The chiropractic examination noted that in addition to the ear infections there was muscle tightness in the boy's neck. Thermal scans also showed asymmetry in the neck and a determination was made that multiple subluxations were present. Subluxations (a.k.a. Vertebral Subluxations) are when one or more of the bones of the spine (vertebrae) move out of position and create pressure on, or irritate spinal nerves. Spinal nerves are the nerves that come out from between each of the bones in the spine. This pressure or irritation on the spinal nerves then causes those nerves to malfunction and interfere with the signals traveling over those nerves. This can then cause changes in function in various areas of the body.

Specific chiropractic adjustments were initiated according to the findings of subluxation. The study reports that by the second week of care the young boy's mother reported that the child was pulling at his right ear and was not sleeping well. Upon examination, both ears were clear, with some wax but no fluid. By the third week of chiropractic care the child stopped pulling on his ears and seemed to be doing well.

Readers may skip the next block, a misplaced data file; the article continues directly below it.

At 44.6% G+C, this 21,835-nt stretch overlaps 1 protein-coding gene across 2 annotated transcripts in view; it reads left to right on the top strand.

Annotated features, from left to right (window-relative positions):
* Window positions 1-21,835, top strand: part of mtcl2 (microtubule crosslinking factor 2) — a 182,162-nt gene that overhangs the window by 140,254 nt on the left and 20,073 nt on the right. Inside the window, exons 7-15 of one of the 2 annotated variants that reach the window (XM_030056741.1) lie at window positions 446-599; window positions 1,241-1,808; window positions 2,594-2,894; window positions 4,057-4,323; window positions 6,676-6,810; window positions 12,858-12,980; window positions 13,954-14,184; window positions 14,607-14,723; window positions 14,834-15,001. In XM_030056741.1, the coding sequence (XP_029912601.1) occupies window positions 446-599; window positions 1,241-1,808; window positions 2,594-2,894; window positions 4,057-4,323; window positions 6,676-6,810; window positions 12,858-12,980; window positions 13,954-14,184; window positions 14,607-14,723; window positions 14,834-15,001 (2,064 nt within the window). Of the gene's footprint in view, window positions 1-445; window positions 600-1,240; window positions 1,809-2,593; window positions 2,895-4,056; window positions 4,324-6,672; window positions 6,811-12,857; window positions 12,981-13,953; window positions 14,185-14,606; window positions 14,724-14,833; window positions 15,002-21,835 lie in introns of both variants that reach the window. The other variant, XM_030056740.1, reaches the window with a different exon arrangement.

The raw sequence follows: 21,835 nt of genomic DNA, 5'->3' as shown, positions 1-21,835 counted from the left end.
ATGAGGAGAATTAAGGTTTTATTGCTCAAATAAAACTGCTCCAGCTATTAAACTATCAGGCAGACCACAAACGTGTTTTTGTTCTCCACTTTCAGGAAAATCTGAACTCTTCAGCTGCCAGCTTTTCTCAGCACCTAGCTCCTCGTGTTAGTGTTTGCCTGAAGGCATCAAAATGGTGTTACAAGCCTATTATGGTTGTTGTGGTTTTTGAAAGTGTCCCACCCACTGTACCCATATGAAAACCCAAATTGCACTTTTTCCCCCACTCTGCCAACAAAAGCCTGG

A re-examination was performed in the fifth week of care documenting that the boy had not had any ear infections since the start of care. His mother reported that her son's naps were longer and he was getting better quality sleep. After seven weeks the boy was brought to his Ear Nose and Throat (ENT) doctor, who confirmed that his ears were clear and there was no need for tubes, or antibiotics.


U.S. Health Care System: Worst in the world?